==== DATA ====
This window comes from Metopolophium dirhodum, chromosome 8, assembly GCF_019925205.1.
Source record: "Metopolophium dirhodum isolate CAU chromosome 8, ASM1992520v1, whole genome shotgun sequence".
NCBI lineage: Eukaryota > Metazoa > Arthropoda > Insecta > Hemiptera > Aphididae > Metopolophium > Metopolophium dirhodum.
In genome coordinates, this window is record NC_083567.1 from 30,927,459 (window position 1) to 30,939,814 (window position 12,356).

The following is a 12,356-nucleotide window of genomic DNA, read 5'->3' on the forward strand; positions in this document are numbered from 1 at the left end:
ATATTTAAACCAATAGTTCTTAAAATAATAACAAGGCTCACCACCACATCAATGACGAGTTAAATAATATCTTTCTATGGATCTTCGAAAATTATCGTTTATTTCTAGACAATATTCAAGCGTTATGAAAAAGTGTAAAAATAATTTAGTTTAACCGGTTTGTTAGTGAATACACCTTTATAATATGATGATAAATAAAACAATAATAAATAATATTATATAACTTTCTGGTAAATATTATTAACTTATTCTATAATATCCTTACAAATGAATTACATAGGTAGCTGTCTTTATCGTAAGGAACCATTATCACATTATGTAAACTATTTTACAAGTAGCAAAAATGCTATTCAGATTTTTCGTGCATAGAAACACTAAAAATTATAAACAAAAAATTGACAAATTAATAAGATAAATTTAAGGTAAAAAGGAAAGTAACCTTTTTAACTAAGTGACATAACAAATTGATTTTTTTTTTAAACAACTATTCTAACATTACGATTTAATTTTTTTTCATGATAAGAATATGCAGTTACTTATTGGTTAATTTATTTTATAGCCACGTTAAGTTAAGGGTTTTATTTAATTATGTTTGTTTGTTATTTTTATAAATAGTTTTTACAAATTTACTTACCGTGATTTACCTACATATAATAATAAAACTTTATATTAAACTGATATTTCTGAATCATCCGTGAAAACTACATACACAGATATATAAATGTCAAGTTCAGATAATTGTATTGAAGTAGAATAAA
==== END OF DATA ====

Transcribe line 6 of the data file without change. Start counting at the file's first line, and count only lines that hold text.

ATATTTAAACCAATAGTTCTTAAAATAATAACAAGGCTCACCACCACATCAATGACGAGTTAAATAATATCTTTCTATGGATCTTCGAAAATTATCGTTTATTTCTAGACAATATTCAAGCGTTATGAAAAAGTGTAAAAATAATTTAGTTTAACCGGTTTGTTAGTGAATACACCTTTATAATATGATGATAAATAAAACAATAATAAATAATATTATATAACTTTCTGGTAAATATTATTAACTTATTCTATAATATCCTTACAAATGAATTACATAGGTAGCTGTCTTTATCGTAAGGAACCATTATCACATTATGTAAACTATTTTACAAGTAGCAAAAATGCTATTCAGATTTTTCGTGCATAGAAACACTAAAAATTATAAACAAAAAATTGACAAATTAATAAGATAAATTTAAGGTAAAAAGGAAAGTAACCTTTTTAACTAAGTGACATAACAAATTGATTTTTTTTTTAAACAACTATTCTAACATTACGATTTAATTTTTTTTCATGATAAGAATATGCAGTTACTTATTGGTTAATTTATTTTATAGCCACGTTAAGTTAAGGGTTTTATTTAATTATGTTTGTTTGTTATTTTTATAAATAGTTTTTACAAATTTACTTACCGTGATTTACCTACATATAATAATAAAACTTTATATTAAACTGATATTTCTGAATCATCCGTGAAAACTACATACACAGATATATAAATGTCAAGTTCAGATAATTGTATTGAAGTAGAATAAA